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When multiple popes ruled Christianity
Apologizing for centuries of pandemonium caused by popes at war, and giving a smear of whitewash to their actions, the Vatican admitted that at the time of Pope Alexander II (1061-73) ‘the Church was torn by the schisms of anti-popes, simony, and clerical incontinence’¹ and the mayhem continued unabated. An anti-pope was a face-saving title given to popes who the Vatican later presented as unlawfully appointed while another pope reigned. However, that distinction is purely arbitrary for all papal contenders were legally elected opponents, each with a formidable military faction, armed Curias and blood-sodden prelates. This confession from the Vatican:
‘At various times in the history of the church illegal pretenders to the Papal Chair have arisen, and frequently exercised pontifical functions in defiance of the true occupant. According to [Cardinal] Hergenrother (d. 1890), there are 29 [doublet and triplet sets] in the following order [naming them] beginning about 200 A.D. and extending down to 1449.²
The Vatican has yet to answer these simple questions; ‘Which pope of the double or triple inhabitants of the papal chair(s) was the ‘true occupant’, and what factors made him the legal pope? Contenders for the office were elected at formal and uncontested enclaves, sometimes on the same day, and on many occasions multiple popes shared the Lateran Palace in Rome.³ From what records are available, it appears that for centuries a plurality of ruling popes was standard Catholic operational procedure, and that makes a mockery of the Vatican’s claim of a singular ‘apostolic successor’.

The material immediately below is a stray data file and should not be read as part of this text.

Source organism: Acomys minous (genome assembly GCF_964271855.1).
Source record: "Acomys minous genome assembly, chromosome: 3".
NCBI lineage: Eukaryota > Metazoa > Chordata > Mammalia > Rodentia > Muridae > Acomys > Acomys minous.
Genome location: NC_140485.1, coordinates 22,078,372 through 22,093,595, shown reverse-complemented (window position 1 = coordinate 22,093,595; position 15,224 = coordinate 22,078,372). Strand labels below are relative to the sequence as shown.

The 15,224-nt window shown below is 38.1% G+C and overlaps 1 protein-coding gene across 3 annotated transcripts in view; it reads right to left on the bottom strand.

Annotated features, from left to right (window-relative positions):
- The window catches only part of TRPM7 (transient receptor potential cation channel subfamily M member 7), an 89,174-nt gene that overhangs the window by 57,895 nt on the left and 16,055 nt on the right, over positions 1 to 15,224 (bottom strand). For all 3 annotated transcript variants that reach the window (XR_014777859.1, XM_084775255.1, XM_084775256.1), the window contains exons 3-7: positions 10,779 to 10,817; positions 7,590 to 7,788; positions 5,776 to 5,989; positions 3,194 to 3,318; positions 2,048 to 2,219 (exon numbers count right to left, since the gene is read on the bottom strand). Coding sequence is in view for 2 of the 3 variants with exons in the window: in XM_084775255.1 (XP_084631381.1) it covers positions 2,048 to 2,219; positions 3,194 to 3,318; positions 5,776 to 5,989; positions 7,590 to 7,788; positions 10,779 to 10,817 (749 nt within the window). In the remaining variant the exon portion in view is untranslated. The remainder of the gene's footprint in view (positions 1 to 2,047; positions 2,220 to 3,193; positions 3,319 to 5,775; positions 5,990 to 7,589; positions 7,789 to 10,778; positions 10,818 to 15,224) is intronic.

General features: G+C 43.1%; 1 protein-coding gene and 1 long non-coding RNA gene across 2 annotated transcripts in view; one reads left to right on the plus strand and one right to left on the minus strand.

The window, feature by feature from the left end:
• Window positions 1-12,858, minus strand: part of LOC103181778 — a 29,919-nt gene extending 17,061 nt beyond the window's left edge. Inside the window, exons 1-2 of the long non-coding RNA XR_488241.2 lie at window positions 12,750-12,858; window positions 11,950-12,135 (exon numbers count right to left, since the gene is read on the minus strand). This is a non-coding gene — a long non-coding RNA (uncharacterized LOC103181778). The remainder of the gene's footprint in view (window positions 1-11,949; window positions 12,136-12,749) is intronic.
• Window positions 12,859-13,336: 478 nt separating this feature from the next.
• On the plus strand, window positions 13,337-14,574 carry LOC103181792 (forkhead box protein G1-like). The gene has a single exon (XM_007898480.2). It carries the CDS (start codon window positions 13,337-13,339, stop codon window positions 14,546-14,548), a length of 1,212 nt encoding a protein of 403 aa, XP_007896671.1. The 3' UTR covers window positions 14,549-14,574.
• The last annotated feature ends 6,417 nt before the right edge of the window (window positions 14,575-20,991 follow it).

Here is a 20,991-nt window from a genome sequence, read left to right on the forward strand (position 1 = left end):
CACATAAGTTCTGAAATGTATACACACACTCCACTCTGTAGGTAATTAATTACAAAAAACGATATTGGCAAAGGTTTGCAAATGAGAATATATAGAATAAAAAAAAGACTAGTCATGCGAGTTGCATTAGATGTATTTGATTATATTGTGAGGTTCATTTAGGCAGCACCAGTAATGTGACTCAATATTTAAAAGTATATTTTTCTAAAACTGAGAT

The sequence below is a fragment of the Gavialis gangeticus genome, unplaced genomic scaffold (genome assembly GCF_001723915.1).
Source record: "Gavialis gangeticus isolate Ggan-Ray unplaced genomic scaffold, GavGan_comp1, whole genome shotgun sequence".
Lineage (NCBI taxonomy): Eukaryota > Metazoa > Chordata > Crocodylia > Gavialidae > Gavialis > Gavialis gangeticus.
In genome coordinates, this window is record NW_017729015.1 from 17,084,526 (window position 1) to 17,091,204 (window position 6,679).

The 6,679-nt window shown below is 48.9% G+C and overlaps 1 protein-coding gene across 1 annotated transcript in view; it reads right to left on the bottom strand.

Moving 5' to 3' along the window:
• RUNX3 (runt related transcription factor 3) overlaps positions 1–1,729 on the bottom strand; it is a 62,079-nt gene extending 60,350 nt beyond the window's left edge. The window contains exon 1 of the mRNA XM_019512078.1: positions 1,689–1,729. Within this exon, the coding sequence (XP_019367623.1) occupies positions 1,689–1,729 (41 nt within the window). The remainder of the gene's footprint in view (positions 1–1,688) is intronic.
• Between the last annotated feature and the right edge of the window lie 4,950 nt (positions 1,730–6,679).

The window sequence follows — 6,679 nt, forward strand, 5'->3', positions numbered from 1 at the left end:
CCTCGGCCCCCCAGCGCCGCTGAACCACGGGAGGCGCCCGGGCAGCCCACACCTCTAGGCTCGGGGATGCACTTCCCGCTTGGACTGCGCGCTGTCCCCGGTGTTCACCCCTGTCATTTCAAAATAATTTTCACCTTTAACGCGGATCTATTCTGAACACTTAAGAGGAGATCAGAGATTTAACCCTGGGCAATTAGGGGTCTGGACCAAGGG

Four papal chairs
There is more to this peculiar side of Vatican history and it is found in an old book called Secrets of the Christian Fathers, written in 1685 by Bishop J. W. Sergerus. The author provides evidence from Vatican documents that at some periods in Church history there were four popes occupying the papal chair(s), each in separate buildings, operating independently with his own staff, and he names them. One example is that of the self-declared Pope Benedict XIV (1425) who for years rivalled popes Benedict XIII (1427), Clement VIII (1429), and Martin V (1431). Church historians today ingeniously refer to the fourth member of the quadruple grouping of popes as ‘a counter anti-pope’.4
¹Catholic Encyclopedia, i, 541
²Catholic Encyclopedia, i, 582
³The Criminal History of the Papacy, Tony Bushby, NEXUS Magazine article, 2006
4The Popes, A Concise Biographical History, Burns and Oates, Publishers to the Holy See, London, 1964
Quote of the day:
"The Church, by its own admissions of false pretenses, has no legal standing in our society".